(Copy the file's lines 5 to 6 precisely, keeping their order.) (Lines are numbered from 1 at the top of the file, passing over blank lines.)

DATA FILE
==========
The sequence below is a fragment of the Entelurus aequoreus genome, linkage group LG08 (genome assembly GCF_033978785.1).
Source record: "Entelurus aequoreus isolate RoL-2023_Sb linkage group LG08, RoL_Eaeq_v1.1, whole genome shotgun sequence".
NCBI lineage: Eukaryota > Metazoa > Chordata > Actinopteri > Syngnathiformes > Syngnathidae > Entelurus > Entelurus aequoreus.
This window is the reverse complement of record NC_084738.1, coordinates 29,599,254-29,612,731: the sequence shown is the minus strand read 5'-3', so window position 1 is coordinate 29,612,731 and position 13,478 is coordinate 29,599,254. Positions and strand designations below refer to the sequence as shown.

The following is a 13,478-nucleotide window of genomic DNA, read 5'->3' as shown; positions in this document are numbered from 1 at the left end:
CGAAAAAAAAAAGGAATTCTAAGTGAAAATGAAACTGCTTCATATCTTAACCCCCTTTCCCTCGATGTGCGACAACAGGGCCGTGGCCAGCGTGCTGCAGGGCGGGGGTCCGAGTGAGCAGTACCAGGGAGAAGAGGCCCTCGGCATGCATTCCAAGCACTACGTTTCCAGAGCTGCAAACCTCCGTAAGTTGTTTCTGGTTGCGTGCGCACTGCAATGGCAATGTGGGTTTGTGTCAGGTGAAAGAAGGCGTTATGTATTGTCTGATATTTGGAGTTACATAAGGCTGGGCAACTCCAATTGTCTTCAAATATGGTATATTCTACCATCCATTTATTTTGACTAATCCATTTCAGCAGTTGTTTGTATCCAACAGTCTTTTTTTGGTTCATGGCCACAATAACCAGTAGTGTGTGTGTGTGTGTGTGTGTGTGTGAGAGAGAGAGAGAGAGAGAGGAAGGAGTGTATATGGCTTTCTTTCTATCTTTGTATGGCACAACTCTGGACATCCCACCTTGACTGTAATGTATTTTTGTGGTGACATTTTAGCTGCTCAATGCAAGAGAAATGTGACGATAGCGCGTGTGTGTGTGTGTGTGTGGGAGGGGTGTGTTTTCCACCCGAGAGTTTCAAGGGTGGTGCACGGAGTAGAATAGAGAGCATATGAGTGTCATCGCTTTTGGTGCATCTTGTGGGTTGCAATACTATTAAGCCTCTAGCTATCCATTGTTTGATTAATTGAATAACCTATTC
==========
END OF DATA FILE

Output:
The following is a 13,478-nucleotide window of genomic DNA, read 5'->3' as shown; positions in this document are numbered from 1 at the left end:
CGAAAAAAAAAAGGAATTCTAAGTGAAAATGAAACTGCTTCATATCTTAACCCCCTTTCCCTCGATGTGCGACAACAGGGCCGTGGCCAGCGTGCTGCAGGGCGGGGGTCCGAGTGAGCAGTACCAGGGAGAAGAGGCCCTCGGCATGCATTCCAAGCACTACGTTTCCAGAGCTGCAAACCTCCGTAAGTTGTTTCTGGTTGCGTGCGCACTGCAATGGCAATGTGGGTTTGTGTCAGGTGAAAGAAGGCGTTATGTATTGTCTGATATTTGGAGTTACATAAGGCTGGGCAACTCCAATTGTCTTCAAATATGGTATATTCTACCATCCATTTATTTTGACTAATCCATTTCAGCAGTTGTTTGTATCCAACAGTCTTTTTTTGGTTCATGGCCACAATAACCAGTAGTGTGTGTGTGTGTGTGTGTGTGTGTGAGAGAGAGAGAGAGAGAGAGGAAGGAGTGTATATGGCTTTCTTTCTATCTTTGTATGGCACAACTCTGGACATCCCACCTTGACTGTAATGTATTTTTGTGGTGACATTTTAGCTGCTCAATGCAAGAGAAATGTGACGATAGCGCGTGTGTGTGTGTGTGTGTGGGAGGGGTGTGTTTTCCACCCGAGAGTTTCAAGGGTGGTGCACGGAGTAGAATAGAGAGCATATGAGTGTCATCGCTTTTGGTGCATCTTGTGGGTTGCAATACTATTAAGCCTCTAGCTATCCATTGTTTGATTAATTGAATAACCTATTC